The high-rise future is here now

Updated: 2011-12-30 07:40

By Shi Jianguang (China Daily)

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The high-rise future is here now

Building of the 606-meter-high Wuhan Greenland Center, in the business district of Wuchang in Wuhan, Hubei province, started just over a year ago, and when it is finished it will be China's second-tallest building. The project's total construction area is about 3 million square meters and the cost is 30 billion yuan ($4.7 billion, 3.6 billion euros). The complex will include five-star hotels, A-grade office buildings, luxury apartments and shops.

From the outside Wuhan Greenland Center is cone shaped. The building rises from a triangular base, tapering upward, thereby reducing the pressure of the wind and eddy currents, a perfect combination of high-rise design and practical structure.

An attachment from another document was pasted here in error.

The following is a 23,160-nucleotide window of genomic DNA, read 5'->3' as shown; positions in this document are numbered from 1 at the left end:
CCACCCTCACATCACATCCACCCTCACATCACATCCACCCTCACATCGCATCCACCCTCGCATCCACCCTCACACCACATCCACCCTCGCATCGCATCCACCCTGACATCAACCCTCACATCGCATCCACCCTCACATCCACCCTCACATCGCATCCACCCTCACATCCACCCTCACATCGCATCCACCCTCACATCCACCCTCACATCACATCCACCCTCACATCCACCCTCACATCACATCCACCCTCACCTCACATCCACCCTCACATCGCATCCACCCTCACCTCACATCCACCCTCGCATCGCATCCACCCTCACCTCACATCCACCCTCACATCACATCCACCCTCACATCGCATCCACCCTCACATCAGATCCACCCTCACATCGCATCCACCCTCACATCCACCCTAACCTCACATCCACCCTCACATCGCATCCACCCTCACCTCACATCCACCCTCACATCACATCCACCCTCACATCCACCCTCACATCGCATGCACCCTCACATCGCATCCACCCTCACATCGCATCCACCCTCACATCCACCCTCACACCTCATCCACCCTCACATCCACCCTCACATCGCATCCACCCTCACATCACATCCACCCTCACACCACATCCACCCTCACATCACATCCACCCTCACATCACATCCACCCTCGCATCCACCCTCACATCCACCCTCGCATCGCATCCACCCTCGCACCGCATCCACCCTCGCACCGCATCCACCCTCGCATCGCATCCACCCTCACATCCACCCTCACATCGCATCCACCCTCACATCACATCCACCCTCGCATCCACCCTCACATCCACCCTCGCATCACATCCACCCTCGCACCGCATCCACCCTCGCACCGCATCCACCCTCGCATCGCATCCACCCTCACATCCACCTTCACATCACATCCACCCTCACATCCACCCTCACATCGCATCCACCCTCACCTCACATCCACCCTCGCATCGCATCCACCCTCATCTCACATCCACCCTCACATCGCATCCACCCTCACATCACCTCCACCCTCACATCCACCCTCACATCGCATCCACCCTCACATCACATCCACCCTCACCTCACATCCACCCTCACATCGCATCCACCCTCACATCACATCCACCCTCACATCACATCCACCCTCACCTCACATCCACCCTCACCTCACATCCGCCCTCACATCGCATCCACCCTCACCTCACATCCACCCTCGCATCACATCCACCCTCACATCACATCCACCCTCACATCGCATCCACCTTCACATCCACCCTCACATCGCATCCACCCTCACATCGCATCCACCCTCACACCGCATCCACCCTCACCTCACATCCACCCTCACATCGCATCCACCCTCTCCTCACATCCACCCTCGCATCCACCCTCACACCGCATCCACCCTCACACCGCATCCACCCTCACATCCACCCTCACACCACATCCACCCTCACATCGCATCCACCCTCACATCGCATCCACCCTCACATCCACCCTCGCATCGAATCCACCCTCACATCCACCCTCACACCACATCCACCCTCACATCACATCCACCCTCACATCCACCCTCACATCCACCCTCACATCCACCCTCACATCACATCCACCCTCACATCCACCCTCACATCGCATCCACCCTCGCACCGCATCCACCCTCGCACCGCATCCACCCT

Modern high-rise buildings originated in the US, and they quickly became a worldwide phenomenon. The Council on Tall Buildings and Urban Habitat (CTBUH) says that 10 years ago there were 286 buildings in the world over 200 meters tall; now there are 634. They are located in 32 countries and regions; 403 are in Asia, 63 percent of the total. Bahrain, Dubai, Indonesia, Kuwait, Qatar and Vietnam are particularly active in constructing such buildings. But the busiest market is China. The average height (421 m) of China's top 10 tallest buildings is much higher than that of any other country.